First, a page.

(Some) Outlining Methods Pros and Cons

Outlines are not everybody’s thing. I know that, but they can be incredibly useful. I’ve said before that I wasn’t an outlining kind of writer when I first started, mostly because I didn’t know it was an option, but I’ve come around a bit and I’ve been testing out how to effectively outline this past year or so.


There are a couple of reasons I’ve done this, first being that I was getting stuck. I would write myself into a situation that had to be a certain way because of character traits and decisions made earlier in the story and because of said situation I was forced to go in a certain direction that I didn’t want to go in because it was either that or do a total rewrite. In short, I was stuck in a loop of starting over and over and over until I lost interest. Outlining doesn’t necessarily fix that problem entirely, but it helps test the waters for things that may be problems and helps me direct my characters away from directions I don’t want to go. I find that it also helps me write faster since I’m not spending as much time wondering what I should do next, and it helps me get hyped about my story. It’s not a sure-fire thing, but it’s certainly preventative.


I think there’s a misconception, which a lot of people have about the outline, that it’s a set in stone contract or a walkthrough of your story. The truth is that you may not even use the outline at all, you may simply make it and never touch it again because it may have already fulfilled its purpose to you. The point of an outline is to get you to think about your story before you actually write it. Brian A. Klems puts it this way in his article “Choosing the Best Outline Method for You” in Writer’s Digest:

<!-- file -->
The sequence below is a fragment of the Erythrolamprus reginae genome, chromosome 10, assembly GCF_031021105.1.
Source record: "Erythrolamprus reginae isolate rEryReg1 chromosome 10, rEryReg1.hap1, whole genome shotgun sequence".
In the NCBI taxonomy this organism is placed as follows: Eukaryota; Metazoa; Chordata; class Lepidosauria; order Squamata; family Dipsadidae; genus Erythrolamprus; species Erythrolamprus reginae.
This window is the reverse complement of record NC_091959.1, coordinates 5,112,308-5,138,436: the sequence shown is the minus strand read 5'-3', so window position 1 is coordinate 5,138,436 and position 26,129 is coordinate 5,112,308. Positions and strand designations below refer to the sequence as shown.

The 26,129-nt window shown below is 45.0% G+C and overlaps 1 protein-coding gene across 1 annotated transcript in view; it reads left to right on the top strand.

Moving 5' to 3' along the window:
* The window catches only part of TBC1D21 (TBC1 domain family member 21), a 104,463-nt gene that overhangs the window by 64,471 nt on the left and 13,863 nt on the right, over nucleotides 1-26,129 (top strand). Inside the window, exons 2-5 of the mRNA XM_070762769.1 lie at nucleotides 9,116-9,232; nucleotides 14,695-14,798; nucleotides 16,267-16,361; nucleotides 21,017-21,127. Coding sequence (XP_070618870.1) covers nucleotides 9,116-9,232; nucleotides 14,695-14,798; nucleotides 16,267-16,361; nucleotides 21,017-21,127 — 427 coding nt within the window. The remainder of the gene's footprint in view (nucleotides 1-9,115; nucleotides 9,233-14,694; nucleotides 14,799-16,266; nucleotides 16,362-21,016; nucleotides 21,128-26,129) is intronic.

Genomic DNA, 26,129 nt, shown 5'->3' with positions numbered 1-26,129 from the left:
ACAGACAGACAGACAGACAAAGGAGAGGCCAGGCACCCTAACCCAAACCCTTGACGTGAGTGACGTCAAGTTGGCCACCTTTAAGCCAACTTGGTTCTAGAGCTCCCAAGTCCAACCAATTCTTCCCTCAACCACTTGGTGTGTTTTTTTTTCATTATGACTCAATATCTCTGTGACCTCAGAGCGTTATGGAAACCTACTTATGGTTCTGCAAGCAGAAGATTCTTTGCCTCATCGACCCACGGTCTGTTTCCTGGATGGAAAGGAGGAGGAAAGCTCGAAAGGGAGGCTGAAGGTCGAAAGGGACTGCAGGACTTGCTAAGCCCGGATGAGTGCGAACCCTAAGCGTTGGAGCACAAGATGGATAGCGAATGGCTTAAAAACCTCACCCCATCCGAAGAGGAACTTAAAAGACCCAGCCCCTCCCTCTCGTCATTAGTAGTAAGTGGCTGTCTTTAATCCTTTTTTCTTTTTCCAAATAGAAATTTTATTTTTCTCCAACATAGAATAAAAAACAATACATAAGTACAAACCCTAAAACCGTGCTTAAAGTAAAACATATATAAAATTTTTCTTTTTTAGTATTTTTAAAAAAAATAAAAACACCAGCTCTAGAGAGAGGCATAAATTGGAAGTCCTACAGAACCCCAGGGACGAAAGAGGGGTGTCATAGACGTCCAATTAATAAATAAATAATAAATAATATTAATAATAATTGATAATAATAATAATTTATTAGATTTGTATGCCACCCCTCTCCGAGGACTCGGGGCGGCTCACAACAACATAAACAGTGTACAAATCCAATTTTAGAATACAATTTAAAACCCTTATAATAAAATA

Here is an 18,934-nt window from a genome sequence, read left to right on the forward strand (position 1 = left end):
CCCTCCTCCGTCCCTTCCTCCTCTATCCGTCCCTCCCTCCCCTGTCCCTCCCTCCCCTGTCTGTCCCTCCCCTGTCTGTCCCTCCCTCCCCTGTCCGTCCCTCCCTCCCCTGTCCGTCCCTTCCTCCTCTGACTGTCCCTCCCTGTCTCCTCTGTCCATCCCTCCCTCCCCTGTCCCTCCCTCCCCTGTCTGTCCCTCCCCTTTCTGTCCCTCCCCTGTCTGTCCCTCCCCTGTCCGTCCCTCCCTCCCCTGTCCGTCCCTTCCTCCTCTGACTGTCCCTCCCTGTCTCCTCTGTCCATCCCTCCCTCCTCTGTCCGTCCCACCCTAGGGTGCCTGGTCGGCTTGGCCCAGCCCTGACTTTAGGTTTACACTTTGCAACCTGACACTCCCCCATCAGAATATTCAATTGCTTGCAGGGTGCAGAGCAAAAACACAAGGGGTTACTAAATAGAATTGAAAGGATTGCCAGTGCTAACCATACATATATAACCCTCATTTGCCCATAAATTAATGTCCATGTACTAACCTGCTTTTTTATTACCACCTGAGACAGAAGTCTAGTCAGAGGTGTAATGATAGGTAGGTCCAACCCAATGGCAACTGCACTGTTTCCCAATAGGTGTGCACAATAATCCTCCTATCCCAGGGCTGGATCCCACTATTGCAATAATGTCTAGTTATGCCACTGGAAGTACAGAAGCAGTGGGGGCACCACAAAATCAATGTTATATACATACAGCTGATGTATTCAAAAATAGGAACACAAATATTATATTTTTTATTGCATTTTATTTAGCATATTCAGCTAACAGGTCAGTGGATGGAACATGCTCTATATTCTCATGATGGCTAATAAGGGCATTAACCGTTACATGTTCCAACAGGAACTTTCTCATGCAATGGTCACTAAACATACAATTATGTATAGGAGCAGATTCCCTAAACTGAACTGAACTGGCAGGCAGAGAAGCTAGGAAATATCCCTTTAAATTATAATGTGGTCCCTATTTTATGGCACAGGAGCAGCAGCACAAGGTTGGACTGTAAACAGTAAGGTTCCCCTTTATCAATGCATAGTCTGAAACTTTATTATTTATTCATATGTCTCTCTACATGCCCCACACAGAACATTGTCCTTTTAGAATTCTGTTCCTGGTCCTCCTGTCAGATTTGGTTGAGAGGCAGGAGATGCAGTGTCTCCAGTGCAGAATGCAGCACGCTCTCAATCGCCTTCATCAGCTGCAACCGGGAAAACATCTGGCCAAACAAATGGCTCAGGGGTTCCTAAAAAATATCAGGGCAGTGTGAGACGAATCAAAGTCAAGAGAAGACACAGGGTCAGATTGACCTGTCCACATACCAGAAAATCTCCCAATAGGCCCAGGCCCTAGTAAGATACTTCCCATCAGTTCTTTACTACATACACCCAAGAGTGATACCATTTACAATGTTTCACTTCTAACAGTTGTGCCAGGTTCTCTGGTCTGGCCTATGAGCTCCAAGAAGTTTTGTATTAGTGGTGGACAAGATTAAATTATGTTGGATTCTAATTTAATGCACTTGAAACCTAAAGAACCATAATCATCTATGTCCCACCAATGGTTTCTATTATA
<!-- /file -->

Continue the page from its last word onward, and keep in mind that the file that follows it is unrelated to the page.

“Think of it, perhaps, as a recipe. You can follow a recipe exactly for, say, a cheesecake, or you can add a bit of chocolate to the batter, and poof—chocolate cheesecake! Or, you can add a graham cracker crust and some cherries to the top, and you’ve got a different version of the same classic. Recipes guide us—but the creativity still belongs to the head chef.”


So, if you’re convinced, and you want to start using outlines, you may be wondering “What the fuck do I do now?” And I might respond “That is a very good question, I was hoping you could tell me.” Just as there is no one way to use an outline, there is no one way to make an outline. Here are a few ways people suggest you go about it, and some pros and cons to each strategy:


  1. The Expanding Outline (aka The Snowflake Method):


The idea with this one is that you start with your basic premise


Ex. Jack and Jill went up the hill to fetch a pail of water


Then you keep expanding and adding more details to it


Ex. Jack the seventh son of a seventh son with his twin sister Jill must hike up the mount Hecuba to retrieve the water of youth to heal their sick mother. à Jack the seventh son of a seventh son with his twin sister Jill must hike up the mount Hecuba to retrieve the water of youth to heal their sick mother, because they are the only one’s powerful enough to defeat wicked Zolo. Zolo almost kills them several times (with his henchmen, his giant hawk, and with his turtle Steve), but Jack and Jill persevere and face Zolo for one final battle when Jack falls from the mountain, leaving Jill to follow him down quickly or perish. ETC.